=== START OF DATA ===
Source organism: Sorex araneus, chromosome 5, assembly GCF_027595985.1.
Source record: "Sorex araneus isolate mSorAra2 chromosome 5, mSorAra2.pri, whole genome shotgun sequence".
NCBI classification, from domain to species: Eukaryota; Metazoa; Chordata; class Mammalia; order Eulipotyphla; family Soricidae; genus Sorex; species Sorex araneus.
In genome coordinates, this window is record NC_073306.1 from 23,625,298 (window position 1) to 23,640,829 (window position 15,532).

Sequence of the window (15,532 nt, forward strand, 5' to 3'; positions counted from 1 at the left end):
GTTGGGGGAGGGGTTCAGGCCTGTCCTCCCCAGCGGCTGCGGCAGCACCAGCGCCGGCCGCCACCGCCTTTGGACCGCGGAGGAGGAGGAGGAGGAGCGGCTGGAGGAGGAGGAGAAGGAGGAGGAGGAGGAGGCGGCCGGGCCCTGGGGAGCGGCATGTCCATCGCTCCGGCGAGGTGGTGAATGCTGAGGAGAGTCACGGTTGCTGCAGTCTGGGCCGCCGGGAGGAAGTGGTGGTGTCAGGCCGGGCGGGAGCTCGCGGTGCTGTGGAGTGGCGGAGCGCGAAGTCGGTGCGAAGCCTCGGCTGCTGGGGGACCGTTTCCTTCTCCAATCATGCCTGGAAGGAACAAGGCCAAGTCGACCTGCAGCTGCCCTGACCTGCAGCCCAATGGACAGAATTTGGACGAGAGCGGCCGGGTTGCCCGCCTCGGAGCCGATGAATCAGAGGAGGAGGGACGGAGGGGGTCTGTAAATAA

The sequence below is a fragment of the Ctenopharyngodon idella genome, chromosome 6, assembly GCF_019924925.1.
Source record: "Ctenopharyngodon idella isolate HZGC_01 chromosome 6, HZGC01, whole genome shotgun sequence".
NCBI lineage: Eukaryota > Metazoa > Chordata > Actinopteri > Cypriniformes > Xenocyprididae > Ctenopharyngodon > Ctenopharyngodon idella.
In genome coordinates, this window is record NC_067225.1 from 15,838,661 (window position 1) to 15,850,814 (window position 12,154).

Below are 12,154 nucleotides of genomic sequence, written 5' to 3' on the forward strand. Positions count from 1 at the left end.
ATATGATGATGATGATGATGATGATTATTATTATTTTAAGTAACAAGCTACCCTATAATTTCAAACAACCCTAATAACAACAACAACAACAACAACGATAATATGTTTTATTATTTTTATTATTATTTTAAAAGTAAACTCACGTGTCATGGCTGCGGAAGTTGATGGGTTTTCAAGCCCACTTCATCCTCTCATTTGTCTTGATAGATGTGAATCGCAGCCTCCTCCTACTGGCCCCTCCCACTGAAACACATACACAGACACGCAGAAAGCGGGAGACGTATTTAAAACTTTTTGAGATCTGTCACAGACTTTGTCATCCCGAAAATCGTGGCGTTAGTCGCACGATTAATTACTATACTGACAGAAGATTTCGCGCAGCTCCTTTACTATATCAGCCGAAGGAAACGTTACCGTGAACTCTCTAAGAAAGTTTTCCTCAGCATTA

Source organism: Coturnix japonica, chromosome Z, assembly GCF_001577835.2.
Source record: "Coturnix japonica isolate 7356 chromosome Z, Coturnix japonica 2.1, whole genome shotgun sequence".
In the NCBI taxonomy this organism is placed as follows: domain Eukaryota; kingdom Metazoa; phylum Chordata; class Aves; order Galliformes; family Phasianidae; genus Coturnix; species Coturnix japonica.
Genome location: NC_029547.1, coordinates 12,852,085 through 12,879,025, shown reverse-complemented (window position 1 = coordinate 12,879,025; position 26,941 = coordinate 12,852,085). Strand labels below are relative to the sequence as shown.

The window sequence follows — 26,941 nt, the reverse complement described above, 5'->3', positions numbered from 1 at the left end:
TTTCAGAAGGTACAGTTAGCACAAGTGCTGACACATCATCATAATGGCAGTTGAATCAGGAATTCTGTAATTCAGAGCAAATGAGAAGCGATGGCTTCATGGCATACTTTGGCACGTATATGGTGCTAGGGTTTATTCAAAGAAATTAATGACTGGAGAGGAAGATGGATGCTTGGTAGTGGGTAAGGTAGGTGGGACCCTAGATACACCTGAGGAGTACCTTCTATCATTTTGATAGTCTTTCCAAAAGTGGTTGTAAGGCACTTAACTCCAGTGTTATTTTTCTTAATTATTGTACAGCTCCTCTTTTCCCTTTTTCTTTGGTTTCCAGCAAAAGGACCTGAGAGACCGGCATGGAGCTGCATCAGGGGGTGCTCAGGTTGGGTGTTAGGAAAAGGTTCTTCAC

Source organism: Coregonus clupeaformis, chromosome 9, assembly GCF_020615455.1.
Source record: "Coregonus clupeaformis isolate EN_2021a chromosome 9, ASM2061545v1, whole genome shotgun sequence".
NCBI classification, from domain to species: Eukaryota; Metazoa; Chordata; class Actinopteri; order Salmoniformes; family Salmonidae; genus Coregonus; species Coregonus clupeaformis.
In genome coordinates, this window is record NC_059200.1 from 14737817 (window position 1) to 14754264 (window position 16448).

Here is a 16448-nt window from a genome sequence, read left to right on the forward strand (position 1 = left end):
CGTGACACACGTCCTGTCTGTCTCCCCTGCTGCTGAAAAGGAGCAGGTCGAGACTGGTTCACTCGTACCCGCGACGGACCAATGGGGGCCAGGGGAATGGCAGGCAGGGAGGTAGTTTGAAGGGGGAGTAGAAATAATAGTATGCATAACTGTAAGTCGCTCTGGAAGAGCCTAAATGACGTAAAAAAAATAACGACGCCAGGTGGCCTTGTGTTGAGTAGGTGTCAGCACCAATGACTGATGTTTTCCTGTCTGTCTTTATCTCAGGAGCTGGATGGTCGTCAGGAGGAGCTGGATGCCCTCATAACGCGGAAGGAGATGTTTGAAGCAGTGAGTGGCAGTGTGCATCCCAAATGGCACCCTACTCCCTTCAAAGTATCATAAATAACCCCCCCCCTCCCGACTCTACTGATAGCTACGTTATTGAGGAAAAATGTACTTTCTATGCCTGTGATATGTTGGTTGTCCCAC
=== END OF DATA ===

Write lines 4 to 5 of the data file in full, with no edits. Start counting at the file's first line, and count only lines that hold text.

In genome coordinates, this window is record NC_073306.1 from 23,625,298 (window position 1) to 23,640,829 (window position 15,532).

Sequence of the window (15,532 nt, forward strand, 5' to 3'; positions counted from 1 at the left end):